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Hoolie 2 By Wild Country Review

by Dan

The Hoolie 2 Tent by Wild Country (a brand of Terra Nova) is available in a few different flavors. There the original, compact, ETC and an ETC compact version. I own the bog-standard Hoolie 2, and my experience is based on this! But I suspect much of my experience would also apply to the other incarnations of this technical tent.

What The Manufacturer Says About The Hoolie 2

Based on the manufacturers’ specifications, the Hoolie 2 is a spacious 2-man tunnel tent. The tunnel design makes it quick and easy to pitch with both outer and inner pitches together. It sleeps 2, weighs in at 2.3kg, pitches in around 8 minutes, and features a single door. It’s advertised as a 3-season tent with the flysheet made from PU Polyester R/S 4000mm and the floor from PU Polyester R/S 4000mm FR. It packs down to be 42cm x 15cm and comes with 2 colour-coded ‘Superflex’ alloy poles and 15 allow pegs.

This tent has 10 black, reflective guylines for added stability. Fully taped fly and groundsheet with ventilation under the hoods at both ends (the front one can be adjusted with the door zip). There’s also a mesh panel at the top of the inner door for extra ventilation. The Hoolie 2 is also advertised as having a larger porch area than similar tents in this category.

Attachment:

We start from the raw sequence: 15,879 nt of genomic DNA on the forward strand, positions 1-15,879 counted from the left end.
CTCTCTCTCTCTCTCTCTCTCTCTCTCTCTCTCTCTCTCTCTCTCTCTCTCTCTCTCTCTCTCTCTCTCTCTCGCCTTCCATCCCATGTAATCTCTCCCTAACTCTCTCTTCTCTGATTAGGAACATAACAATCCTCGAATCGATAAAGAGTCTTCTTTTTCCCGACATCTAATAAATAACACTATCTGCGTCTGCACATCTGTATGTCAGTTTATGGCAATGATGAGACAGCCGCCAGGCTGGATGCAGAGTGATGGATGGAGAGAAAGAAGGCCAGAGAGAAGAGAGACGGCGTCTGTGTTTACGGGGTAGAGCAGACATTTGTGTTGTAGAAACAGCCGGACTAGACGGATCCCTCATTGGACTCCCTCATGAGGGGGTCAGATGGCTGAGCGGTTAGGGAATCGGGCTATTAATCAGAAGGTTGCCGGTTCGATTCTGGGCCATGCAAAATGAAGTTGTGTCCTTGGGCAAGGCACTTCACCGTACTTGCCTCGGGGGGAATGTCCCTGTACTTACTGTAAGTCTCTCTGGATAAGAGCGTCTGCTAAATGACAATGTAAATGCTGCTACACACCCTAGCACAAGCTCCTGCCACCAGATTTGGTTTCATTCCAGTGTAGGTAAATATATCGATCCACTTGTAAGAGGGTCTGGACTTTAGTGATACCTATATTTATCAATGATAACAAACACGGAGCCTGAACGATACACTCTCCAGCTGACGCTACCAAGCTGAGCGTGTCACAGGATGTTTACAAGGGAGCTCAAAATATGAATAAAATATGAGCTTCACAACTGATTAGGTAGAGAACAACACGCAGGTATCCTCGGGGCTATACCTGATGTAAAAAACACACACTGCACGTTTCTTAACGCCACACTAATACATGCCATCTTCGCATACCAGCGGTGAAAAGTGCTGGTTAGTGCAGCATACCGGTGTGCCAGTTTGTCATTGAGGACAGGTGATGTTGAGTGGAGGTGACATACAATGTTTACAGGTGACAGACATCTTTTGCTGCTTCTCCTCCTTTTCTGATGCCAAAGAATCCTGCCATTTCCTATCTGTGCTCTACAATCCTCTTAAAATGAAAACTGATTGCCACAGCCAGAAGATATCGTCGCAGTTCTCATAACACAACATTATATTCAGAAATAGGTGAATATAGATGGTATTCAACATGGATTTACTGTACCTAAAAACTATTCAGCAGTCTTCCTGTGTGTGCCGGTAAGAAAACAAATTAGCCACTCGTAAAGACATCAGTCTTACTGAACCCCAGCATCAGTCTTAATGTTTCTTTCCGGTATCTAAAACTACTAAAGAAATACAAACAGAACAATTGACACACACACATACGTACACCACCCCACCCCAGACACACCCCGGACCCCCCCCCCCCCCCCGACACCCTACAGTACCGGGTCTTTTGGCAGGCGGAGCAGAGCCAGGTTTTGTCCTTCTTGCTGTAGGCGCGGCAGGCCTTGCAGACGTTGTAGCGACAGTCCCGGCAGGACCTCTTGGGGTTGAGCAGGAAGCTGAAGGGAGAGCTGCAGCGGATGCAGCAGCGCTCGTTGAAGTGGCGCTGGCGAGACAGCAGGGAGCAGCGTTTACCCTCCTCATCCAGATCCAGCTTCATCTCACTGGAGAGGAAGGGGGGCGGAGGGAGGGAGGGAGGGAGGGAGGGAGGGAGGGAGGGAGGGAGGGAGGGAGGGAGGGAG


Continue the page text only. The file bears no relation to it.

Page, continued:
The price varies depending on where you get it. I bought mine for £140 from GoOutdoors. But at the time of writing, they were selling for £180. My recommendation is to shop around, you might find a good deal.

The Real Deal

I’ve used this tent a few times. Admittedly I’ve never used it in really bad weather. My first impressions of the tent were quite good and improved from there. First, let’s talk about the ‘sleeps 2’ business. It really would sleep 2, and probably quite comfortably. The inside of the tent is fairly spacious and has enough room for two large sleeping mats to maintain a gap between them. There isn’t a lot of room to do much of anything else though. I’m 6ft 2, and though I could sit up, my head was touching the flysheet. So if you’re looking for space or a tent you might share with someone you don’t know too well, move on now. I could only recommend sharing the Hoolie 2 with someone you are very familiar with.

Pitching The Hoolie 2

8 minutes is how long Wild Country say you can get this tent pitched in. My first attempt took closer to 12 minutes. That was in fairly low light, no instructions and having never pitched it before (so figuring out where all the pegs went etc). The next few attempts at pitching went far smoother and I imagine my pitching time is now down to 8 minutes or less. It’s straightforward and quick, especially since the inner and outer pitch together as one. The two alloy poles aren’t colour coded but are flexible enough to get into place. I don’t think this matters though, as they are both the same length!

The tent isn’t self-supporting, so it needs 4 pegs at least to stand, and 8 total to be secure. You could probably get away with not using most (or even all) of the guylines on a really nice night. Before you try pitching it though, save yourself some bother and look at how the inner attaches to the outer. It uses little clips that can be tightened – tighten them! Mine was slack and I didn’t realise until the tent was up. I was looking inside thinking about how loose the inner flysheet was hanging and how there was no space. Realising my mistake and tightening these clips opened the inner up nicely.